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Missing in action: General No 1


Sep 13, 2009
Reforms have a way of coming in late. No wonder then that a decade after the Kargil conflict exposed deep fissures within the military top brass,
some critical lessons, especially on the need for a single-point advice structure, and by extension a General Number 1, are yet to be learnt. It doesn't help that the Army, Navy and IAF do not see eye-to-eye on this. Compounding matters is the smugness of a bureaucracy happy with the status quo even as it exercises a vice-like grip on the armed forces in the name of "civilian control''. The political leadership, in turn, remains apathetic about genuine reforms in the country's higher defense management.

Gen No 1 is missing. Strategic experts, who feel it is time India had a chief of defense staff (CDS), say it's a crying shame. The CDS, they say, can pitch in not only with a much-needed single line of advice to the government but manage the country's nuclear arsenal and resolve inter-service doctrinal, policy and operational issues as it brings about "jointness'' and synergy among the three services.

Both the previous NDA regime and the present UPA government have used the pretext of "evolving a political consensus'' to keep the CDS post in cold storage. The 1999 Kargil war could have been a turning point for the country to settle the CDS debate, but that went by too. It's no secret that the then Army chief, Gen V P Malik, and IAF chief air chief marshal A Y Tipnis squabbled bitterly over the conduct of operations to evict Pakistani intruders from Kargil's peaks.

If Malik accused Tipnis of being reluctant to use airpower during the early days of the conflict, the latter claimed that an "embarrassed" Army was initially reluctant "to reveal the full gravity" of the situation to the government. Not surprisingly, the subsequent Kargil Review Committee, headed by strategic-affairs analyst K Subrahmanyam, and the high-powered Group of Ministers (GoM) led by L K Advani recommended sweeping systemic changes in the entire defense establishment.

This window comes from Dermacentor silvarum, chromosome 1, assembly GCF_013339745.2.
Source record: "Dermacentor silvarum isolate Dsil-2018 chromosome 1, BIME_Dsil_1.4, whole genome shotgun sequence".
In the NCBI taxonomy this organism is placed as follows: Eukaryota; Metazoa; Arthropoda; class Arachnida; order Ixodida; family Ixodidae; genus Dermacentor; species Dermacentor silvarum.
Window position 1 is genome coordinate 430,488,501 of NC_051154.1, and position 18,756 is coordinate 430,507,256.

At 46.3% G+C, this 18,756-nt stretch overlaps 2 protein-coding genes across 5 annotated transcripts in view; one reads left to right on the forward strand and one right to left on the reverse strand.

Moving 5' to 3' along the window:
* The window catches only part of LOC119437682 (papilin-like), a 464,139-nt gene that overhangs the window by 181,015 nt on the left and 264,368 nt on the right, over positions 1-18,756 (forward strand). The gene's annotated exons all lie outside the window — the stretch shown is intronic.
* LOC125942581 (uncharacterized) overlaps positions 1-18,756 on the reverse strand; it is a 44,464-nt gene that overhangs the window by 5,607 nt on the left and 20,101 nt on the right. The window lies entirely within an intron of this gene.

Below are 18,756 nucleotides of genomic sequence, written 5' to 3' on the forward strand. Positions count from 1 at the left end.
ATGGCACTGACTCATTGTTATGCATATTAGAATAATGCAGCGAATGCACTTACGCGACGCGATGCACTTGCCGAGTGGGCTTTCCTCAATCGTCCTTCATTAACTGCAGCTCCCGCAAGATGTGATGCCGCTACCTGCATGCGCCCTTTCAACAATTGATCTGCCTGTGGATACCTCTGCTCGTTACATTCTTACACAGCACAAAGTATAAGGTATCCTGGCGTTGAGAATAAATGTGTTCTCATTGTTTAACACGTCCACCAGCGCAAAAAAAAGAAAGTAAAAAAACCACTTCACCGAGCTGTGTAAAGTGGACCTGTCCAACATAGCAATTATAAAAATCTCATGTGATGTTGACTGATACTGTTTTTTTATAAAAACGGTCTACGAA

The GoM report — Reforming the National Security System — underlined the need to have a CDS because it felt the functioning of the existing chiefs of staff committee, comprising the three service heads, "revealed serious weakness in its ability to provide single-point military advice to the government''.

The "dichotomy of command'' remains a glaring problem to this day. This when modern-day warfare demands integrated all-arms operations under a single structure to achieve swift decisive victories. Many of the GoM recommendations — like the creation of integrated defense staff, tri-service Andaman and Nicobar Command, Defense Intelligence Agency and Strategic Forces Command — have indeed taken shape. But successive governments have steadfastly ignored the all-important CDS post.

When defense minister A K Antony told Parliament in August this year that he had initiated moves to consult various national-level political parties way back in March 2006 and that "so far, six parties have responded'', he was merely stating the obvious and going down the beaten track.

A senior officer smirked, "This has been the standard answer for several years now. In the absence of a CDS, the unified structures established after the Kargil war are like headless chickens, running here and there without achieving much. Even the operational command in A&N Islands is floundering.''

Another officer added, "As national security advisors, first Brajesh Mishra and now M K Narayanan have virtually usurped the role to become a super-CDS. Don't forget, their post comes with the responsibility of heading the executive council of the two-tier Nuclear Command Authority. With the CDS lynchpin missing, defense reforms since Kargil have been half-baked at best.''

While all this is certainly true, inter-service rivalry, with each keen to guard its own turf, has been a major stumbling block. No chief wants to lose command of his own service, that too at crunch hour. The Navy, under the leadership of chiefs like admiral Arun Prakash, has however, intermittently pushed for a CDS post. Not the Army and IAF though.

IAF, for instance, has long thought of itself as the only natural custodian of nuclear weapons. Moreover, it would not like a general or admiral as CDS to wield control over what it holds to be a highly technical force. "Army and Navy lack air-mindedness,'' said a senior IAF officer rather summarily. The Army, the largest service with over one million troops, nurses its own ambition to monopolise the CDS position.

The good part, though, is that consensus seems to be building, slowly but surely, even as the services continue to squabble among themselves over things like acquisition of helicopters and air defense weapons. "There should be a CDS to crack the whip, to reconcile and prioritise equipment and budgetary demands of the three services,'' said a serving vice-admiral. "In fact, the CDS should be a five-star general with clear-cut authority over the four-star chiefs, not just a first among equals. And he should have direct access to the PM.''

Around 70 countries, including France, Germany, UK and US, have a CDS-like structure. It's time, many say, India had one.

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